“The Scared is scared”

I had a hard time figuring out what I wanted to write about tonight because there is so much. I just finished reading “Redesigning Leadership” by John Maeda, it felt honest, unassuming, forgiving and kind to read. There are a lot of leadership books where ego gets in the way of the lesson; they feel like a “you’re doing it wrong” read. Just from this 80-ish page book, I have five items I want to work on personally in my professional life.

The first is less emoticons in emails. I’m not over the top but I tend to default to them, either to indicate a literal smile or to soften a disagreement. It is like I am yelling, “I am still on your side! I still support you! (But this is wrong and here is my idea.” That doesn’t make sense. People know who I am; I do not need to reassure them of anything.

The second is no arm crossing in meetings. I’m aware of this as it is and try to smile to counteract the arm crossing. It is just more comfortable, but I’ll figure something else out.

The next is related, be a “wannabe.” We all have meetings we don’t want to go to. But I love my job, so I wannabe there. Show it.

Similarly, be open-minded. I get protective of my projects, but different perspectives make them better.

And finally, remember “intention at the beginning matters.” If I intend to improve all these things because I want to be a better co-worker, employee, leader, etc. people will see that and I will get there.

I also want to say that Bianca Giaever’s video was a timely reminder to use my overactive imagination to imagine away the scared and focus on the positive. Who doesn’t need that?

the Scared is scared from Bianca Giaever on Vimeo.

This is not art for art’s sake anymore

Photo: The art of Frank Wright

Icarus: The art of Frank Wright

Andy Fife is the Director of Shunpike and an Independent Consultant for Art Strategy and Innovation according to his LinkedIn profile. From reading the title alone, you may not fully understand the philosophical depth of Fife’s work and the impact he has made through successful integration of this philosophy.

I was able to hear Fife talk on Saturday at the University of Washington and was thrilled to gain a deeper understanding of his perspective on art and strategy as well as learn more about what his title really means.

From my understanding, Fife believes that the integration of art is intrinsic and absolutely necessary for a project’s ultimate success. Without it we will miss something valuable. In his philosophy “art is the how not just the why.”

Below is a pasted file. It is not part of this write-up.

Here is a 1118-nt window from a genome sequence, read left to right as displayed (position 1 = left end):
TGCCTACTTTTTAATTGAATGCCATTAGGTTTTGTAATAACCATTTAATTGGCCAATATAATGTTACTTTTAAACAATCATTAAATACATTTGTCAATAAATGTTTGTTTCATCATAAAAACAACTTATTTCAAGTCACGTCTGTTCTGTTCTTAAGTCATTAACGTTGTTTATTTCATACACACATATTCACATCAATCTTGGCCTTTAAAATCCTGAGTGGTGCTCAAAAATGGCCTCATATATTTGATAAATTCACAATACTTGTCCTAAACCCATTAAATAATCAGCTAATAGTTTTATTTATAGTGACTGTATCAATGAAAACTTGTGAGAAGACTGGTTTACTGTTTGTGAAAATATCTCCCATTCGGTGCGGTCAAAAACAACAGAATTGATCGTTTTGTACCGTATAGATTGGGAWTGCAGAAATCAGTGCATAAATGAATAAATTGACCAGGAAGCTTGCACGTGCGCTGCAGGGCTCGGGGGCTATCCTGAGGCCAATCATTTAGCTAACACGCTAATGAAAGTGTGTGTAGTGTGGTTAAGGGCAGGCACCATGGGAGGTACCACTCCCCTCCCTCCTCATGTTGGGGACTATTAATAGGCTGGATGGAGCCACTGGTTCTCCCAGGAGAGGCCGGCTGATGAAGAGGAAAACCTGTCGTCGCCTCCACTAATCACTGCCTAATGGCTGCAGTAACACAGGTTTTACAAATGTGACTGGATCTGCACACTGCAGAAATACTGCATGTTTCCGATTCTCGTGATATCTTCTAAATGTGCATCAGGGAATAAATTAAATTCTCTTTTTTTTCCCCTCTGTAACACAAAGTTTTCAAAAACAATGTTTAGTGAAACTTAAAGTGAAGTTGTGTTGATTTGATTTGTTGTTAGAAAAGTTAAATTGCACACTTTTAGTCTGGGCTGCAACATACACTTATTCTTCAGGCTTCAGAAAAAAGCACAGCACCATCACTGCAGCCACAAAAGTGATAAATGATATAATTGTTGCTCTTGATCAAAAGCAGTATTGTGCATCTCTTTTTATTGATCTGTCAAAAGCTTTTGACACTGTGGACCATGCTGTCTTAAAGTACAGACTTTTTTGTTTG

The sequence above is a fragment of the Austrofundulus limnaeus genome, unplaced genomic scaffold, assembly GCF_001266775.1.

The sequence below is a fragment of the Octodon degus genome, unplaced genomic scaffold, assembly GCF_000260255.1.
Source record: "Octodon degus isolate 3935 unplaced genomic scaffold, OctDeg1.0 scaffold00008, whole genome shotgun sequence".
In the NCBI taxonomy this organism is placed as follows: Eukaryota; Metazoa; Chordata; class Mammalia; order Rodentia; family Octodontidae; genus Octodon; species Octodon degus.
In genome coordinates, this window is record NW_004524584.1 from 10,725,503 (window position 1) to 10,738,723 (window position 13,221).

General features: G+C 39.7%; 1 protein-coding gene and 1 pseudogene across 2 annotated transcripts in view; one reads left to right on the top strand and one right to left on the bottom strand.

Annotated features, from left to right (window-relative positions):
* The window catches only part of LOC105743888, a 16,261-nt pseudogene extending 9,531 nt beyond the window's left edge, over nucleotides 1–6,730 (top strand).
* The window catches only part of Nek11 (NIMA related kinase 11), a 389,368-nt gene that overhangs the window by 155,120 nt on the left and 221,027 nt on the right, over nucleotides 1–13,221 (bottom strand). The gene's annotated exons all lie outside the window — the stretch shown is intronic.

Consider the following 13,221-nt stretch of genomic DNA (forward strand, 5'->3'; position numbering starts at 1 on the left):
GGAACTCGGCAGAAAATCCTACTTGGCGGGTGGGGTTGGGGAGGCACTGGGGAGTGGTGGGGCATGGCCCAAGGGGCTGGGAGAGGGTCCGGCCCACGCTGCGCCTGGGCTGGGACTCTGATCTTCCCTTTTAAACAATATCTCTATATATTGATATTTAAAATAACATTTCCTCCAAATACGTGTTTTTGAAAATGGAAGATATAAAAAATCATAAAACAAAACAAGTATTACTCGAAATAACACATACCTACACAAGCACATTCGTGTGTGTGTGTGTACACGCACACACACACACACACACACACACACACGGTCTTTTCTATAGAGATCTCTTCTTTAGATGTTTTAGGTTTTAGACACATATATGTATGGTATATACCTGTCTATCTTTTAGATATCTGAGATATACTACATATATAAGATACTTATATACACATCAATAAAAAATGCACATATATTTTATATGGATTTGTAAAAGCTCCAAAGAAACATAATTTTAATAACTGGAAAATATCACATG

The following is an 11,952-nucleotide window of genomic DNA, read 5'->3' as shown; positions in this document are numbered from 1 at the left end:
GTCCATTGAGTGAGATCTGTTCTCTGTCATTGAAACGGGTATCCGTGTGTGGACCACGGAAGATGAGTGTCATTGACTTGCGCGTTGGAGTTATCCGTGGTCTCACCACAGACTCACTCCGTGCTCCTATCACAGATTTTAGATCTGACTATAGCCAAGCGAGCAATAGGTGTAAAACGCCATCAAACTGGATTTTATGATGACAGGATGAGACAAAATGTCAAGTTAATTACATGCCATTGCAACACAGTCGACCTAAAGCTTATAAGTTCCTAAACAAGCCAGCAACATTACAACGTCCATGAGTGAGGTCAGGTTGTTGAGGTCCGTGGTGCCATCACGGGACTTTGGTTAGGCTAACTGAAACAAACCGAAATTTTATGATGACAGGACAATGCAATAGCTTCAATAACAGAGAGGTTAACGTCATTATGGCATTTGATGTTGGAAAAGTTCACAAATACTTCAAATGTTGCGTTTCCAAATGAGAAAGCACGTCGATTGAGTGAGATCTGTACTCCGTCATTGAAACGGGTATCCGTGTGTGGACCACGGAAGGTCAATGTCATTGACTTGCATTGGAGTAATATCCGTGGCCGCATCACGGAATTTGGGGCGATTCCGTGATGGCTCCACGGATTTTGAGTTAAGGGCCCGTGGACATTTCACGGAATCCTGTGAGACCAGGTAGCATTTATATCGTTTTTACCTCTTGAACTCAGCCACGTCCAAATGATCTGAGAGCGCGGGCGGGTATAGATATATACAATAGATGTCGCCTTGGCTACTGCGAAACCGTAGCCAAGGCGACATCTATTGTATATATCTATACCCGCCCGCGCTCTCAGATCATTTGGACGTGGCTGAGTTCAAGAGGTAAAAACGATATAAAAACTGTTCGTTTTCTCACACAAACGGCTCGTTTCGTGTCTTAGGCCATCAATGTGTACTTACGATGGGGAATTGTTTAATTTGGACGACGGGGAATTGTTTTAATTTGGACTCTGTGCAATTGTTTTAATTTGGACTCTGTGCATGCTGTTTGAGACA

This means we use the culture we already have around us to inform our decisions on business, health care, or transportation. We need to do this because people are making art every day in their homes, in their work, in their communities. It is on a small scale, not an opera house or a theatre, but in parlors, offices and public parks.

With this in mind, Fife believes “we can create something together and you do not have to have all the answers in order to create something beautiful.” The art is part of the process and the process illuminates the culture and the decisions that must be made.

Fife’s talk paralleled the thoughts within Seth Godin’s The Icarus Deception. Godin proposes the idea that everyone is an artist and that it is our responsibility to ourselves as well as our society to break free from the comfort zone we have been taught in order to create art. This art isn’t something that hangs on the wall, Godin clarifies, it is something that stretches us beyond where we currently stand in order to impact an audience we are trying to reach. Ignore the crowds, Godin says, the crowds are always wrong.

Fife’s work is along these lines. He is creating his art by weaving art into questions generally unassociated with art. It is not art for art’s sake, it is art for a reason. Godin’s art has purpose too. Godin specifies, if your art is not connecting with your audience, you have failed. If you have created art and it is never published, you have failed. For both, art is for change. And for both, art is within every person. There is no scarcity of art in our communities. We just need to harness it and make an impact!

The Need to Create Outside of the Safe Zone

@Maggiebrookes Instagram

@Maggiebrookes Instagram